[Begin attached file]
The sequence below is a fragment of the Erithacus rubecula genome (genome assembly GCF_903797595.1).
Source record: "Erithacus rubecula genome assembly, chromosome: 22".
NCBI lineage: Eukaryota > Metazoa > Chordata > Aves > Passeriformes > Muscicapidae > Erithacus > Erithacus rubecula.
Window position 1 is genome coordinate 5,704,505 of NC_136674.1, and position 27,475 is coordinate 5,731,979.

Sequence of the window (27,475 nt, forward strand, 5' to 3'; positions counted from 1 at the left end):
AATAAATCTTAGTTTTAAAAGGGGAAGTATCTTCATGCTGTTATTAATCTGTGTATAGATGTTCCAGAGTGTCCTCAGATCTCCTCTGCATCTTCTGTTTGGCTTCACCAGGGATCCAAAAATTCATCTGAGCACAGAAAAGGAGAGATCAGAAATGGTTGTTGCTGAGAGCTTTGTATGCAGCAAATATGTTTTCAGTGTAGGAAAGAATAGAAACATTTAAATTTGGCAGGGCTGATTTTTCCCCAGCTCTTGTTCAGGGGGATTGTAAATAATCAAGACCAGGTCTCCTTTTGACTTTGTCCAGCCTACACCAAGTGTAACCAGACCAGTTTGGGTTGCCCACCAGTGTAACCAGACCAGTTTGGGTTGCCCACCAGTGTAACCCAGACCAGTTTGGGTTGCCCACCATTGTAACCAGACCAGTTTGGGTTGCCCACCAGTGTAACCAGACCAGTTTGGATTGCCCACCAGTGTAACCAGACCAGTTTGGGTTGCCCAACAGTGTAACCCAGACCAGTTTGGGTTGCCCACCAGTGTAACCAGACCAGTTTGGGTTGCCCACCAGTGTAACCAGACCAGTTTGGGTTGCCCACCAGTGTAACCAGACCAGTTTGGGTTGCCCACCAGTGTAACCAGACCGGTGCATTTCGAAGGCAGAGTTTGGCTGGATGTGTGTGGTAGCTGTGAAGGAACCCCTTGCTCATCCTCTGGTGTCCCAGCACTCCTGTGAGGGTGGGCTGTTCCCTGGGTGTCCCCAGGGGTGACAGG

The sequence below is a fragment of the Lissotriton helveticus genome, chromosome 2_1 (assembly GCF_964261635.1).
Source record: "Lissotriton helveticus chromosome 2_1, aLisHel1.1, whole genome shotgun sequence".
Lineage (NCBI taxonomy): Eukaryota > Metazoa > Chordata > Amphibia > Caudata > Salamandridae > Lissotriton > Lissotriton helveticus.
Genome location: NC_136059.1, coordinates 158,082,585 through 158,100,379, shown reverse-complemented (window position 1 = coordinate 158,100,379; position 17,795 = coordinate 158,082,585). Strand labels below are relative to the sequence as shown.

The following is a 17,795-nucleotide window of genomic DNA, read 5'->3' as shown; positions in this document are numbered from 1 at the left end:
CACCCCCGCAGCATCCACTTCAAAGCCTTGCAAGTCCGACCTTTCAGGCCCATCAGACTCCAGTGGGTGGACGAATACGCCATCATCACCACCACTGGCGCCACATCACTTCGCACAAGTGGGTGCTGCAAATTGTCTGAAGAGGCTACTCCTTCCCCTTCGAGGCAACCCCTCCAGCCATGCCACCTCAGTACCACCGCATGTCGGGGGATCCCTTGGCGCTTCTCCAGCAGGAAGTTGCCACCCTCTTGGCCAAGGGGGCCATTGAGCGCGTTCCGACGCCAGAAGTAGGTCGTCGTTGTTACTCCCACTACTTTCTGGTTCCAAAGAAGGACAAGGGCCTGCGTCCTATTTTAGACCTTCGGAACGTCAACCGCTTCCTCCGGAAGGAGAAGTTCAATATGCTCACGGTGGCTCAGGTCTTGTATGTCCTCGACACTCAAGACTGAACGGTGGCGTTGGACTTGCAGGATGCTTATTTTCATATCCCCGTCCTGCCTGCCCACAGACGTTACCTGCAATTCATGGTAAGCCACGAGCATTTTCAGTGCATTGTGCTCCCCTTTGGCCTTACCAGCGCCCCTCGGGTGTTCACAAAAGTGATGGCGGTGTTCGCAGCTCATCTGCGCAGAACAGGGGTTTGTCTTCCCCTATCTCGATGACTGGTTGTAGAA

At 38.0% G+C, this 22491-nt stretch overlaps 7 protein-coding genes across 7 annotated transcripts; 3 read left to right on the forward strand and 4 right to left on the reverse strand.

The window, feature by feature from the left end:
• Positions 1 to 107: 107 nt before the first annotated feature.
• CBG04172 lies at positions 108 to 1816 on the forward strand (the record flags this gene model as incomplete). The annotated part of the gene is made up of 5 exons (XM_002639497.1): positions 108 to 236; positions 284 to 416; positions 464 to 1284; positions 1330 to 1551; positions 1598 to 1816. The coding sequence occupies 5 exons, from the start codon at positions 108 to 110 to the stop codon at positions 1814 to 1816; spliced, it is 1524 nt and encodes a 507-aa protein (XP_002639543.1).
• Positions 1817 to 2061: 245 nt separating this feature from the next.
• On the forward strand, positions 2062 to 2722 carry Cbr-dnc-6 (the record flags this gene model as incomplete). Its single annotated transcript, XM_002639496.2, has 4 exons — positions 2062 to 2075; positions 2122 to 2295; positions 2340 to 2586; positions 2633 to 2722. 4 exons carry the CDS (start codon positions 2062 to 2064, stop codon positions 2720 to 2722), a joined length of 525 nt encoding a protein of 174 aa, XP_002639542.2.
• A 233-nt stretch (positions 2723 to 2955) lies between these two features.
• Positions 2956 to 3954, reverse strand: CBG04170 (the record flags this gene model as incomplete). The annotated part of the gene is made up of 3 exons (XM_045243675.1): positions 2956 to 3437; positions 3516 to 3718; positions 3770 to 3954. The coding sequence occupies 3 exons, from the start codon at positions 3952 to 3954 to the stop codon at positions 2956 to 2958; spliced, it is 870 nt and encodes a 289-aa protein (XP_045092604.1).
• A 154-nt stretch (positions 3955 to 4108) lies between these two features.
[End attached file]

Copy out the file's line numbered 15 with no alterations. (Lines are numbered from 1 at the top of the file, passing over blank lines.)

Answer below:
• Positions 1 to 107: 107 nt before the first annotated feature.